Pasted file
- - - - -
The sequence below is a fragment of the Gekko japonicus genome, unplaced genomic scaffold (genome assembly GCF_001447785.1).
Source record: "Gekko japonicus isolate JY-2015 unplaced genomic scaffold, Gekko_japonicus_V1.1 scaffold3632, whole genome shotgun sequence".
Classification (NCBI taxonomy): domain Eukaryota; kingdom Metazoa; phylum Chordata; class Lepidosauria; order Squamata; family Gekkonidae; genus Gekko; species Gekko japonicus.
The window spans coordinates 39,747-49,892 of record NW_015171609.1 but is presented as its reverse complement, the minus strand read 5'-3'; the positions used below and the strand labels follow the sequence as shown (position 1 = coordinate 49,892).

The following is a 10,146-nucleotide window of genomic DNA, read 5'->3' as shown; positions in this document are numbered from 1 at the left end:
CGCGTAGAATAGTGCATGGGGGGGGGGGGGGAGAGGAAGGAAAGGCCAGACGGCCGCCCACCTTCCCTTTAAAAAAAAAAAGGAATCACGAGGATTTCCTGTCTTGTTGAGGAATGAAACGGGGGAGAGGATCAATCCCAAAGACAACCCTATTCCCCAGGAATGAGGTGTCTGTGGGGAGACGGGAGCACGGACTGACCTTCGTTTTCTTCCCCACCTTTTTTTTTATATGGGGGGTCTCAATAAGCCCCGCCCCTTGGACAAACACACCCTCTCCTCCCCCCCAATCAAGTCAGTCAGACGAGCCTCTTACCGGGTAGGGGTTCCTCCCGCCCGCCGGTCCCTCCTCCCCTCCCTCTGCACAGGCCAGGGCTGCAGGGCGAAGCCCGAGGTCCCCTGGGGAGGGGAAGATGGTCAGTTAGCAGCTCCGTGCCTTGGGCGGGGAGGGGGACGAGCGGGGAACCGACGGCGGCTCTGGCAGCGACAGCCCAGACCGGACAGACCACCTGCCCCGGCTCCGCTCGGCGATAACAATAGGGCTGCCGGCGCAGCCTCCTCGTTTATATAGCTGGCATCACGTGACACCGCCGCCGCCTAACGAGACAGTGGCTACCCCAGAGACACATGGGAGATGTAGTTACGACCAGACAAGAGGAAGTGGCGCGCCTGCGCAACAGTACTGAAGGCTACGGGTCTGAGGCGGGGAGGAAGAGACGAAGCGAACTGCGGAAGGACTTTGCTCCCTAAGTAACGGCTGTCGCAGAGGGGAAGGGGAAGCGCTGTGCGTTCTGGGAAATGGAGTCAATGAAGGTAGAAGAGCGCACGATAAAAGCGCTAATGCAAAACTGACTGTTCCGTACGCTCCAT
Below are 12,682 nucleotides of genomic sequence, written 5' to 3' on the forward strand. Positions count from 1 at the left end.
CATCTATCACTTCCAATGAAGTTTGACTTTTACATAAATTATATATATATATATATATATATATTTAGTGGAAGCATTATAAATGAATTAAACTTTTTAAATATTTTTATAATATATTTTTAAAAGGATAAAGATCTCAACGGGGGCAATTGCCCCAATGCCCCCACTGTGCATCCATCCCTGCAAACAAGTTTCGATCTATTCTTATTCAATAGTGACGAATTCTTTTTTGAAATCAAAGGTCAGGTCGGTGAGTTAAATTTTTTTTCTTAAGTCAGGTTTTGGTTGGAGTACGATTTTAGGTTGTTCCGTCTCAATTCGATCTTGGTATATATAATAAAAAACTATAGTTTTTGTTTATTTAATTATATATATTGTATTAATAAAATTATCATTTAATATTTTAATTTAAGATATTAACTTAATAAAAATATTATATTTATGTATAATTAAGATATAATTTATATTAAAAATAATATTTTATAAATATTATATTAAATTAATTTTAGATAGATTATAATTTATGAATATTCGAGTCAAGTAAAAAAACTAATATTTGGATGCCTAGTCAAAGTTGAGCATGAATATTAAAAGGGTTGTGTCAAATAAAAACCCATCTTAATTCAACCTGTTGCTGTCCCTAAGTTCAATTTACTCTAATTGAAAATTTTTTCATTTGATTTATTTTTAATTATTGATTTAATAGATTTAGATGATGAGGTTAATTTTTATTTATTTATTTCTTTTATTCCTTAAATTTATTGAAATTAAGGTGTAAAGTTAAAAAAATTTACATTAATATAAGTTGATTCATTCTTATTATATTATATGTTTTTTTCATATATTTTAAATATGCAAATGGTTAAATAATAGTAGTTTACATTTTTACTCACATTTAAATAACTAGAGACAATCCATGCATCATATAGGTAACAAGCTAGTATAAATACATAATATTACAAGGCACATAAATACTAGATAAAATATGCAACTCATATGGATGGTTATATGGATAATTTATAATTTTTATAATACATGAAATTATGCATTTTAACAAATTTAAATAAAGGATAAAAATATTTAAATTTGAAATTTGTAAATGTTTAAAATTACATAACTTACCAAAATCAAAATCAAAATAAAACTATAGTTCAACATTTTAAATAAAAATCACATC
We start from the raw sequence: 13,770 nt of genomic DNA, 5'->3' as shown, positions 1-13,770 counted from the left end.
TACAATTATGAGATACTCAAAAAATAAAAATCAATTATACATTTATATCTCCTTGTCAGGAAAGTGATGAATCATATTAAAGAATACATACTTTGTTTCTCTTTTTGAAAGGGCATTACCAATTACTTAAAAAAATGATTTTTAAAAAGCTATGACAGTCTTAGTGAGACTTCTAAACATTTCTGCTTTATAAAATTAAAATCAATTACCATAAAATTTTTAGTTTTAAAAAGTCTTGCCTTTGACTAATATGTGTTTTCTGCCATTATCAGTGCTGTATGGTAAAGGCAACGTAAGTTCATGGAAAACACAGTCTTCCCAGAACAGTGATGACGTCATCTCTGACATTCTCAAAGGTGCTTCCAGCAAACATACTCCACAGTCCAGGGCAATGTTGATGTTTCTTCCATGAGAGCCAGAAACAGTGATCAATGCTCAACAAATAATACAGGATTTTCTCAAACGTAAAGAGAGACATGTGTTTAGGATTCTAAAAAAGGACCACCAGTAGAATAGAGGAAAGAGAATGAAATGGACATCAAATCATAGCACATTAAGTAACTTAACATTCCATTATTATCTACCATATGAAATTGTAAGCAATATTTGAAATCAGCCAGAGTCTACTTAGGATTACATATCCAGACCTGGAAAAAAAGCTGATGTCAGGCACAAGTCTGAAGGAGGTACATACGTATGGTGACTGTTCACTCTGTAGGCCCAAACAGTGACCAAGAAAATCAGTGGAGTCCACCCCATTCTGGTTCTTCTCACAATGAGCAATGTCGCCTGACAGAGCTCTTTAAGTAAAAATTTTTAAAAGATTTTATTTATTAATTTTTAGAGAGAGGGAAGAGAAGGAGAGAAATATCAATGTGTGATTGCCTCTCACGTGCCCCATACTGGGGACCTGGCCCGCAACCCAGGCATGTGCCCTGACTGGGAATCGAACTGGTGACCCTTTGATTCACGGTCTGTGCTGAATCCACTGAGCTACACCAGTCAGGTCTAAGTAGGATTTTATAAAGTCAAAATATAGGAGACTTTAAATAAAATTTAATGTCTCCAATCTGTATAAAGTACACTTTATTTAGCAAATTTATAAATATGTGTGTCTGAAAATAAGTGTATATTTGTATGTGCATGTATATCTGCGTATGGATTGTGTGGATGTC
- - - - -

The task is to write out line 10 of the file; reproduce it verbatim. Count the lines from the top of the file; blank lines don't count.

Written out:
TACAATTATGAGATACTCAAAAAATAAAAATCAATTATACATTTATATCTCCTTGTCAGGAAAGTGATGAATCATATTAAAGAATACATACTTTGTTTCTCTTTTTGAAAGGGCATTACCAATTACTTAAAAAAATGATTTTTAAAAAGCTATGACAGTCTTAGTGAGACTTCTAAACATTTCTGCTTTATAAAATTAAAATCAATTACCATAAAATTTTTAGTTTTAAAAAGTCTTGCCTTTGACTAATATGTGTTTTCTGCCATTATCAGTGCTGTATGGTAAAGGCAACGTAAGTTCATGGAAAACACAGTCTTCCCAGAACAGTGATGACGTCATCTCTGACATTCTCAAAGGTGCTTCCAGCAAACATACTCCACAGTCCAGGGCAATGTTGATGTTTCTTCCATGAGAGCCAGAAACAGTGATCAATGCTCAACAAATAATACAGGATTTTCTCAAACGTAAAGAGAGACATGTGTTTAGGATTCTAAAAAAGGACCACCAGTAGAATAGAGGAAAGAGAATGAAATGGACATCAAATCATAGCACATTAAGTAACTTAACATTCCATTATTATCTACCATATGAAATTGTAAGCAATATTTGAAATCAGCCAGAGTCTACTTAGGATTACATATCCAGACCTGGAAAAAAAGCTGATGTCAGGCACAAGTCTGAAGGAGGTACATACGTATGGTGACTGTTCACTCTGTAGGCCCAAACAGTGACCAAGAAAATCAGTGGAGTCCACCCCATTCTGGTTCTTCTCACAATGAGCAATGTCGCCTGACAGAGCTCTTTAAGTAAAAATTTTTAAAAGATTTTATTTATTAATTTTTAGAGAGAGGGAAGAGAAGGAGAGAAATATCAATGTGTGATTGCCTCTCACGTGCCCCATACTGGGGACCTGGCCCGCAACCCAGGCATGTGCCCTGACTGGGAATCGAACTGGTGACCCTTTGATTCACGGTCTGTGCTGAATCCACTGAGCTACACCAGTCAGGTCTAAGTAGGATTTTATAAAGTCAAAATATAGGAGACTTTAAATAAAATTTAATGTCTCCAATCTGTATAAAGTACACTTTATTTAGCAAATTTATAAATATGTGTGTCTGAAAATAAGTGTATATTTGTATGTGCATGTATATCTGCGTATGGATTGTGTGGATGTC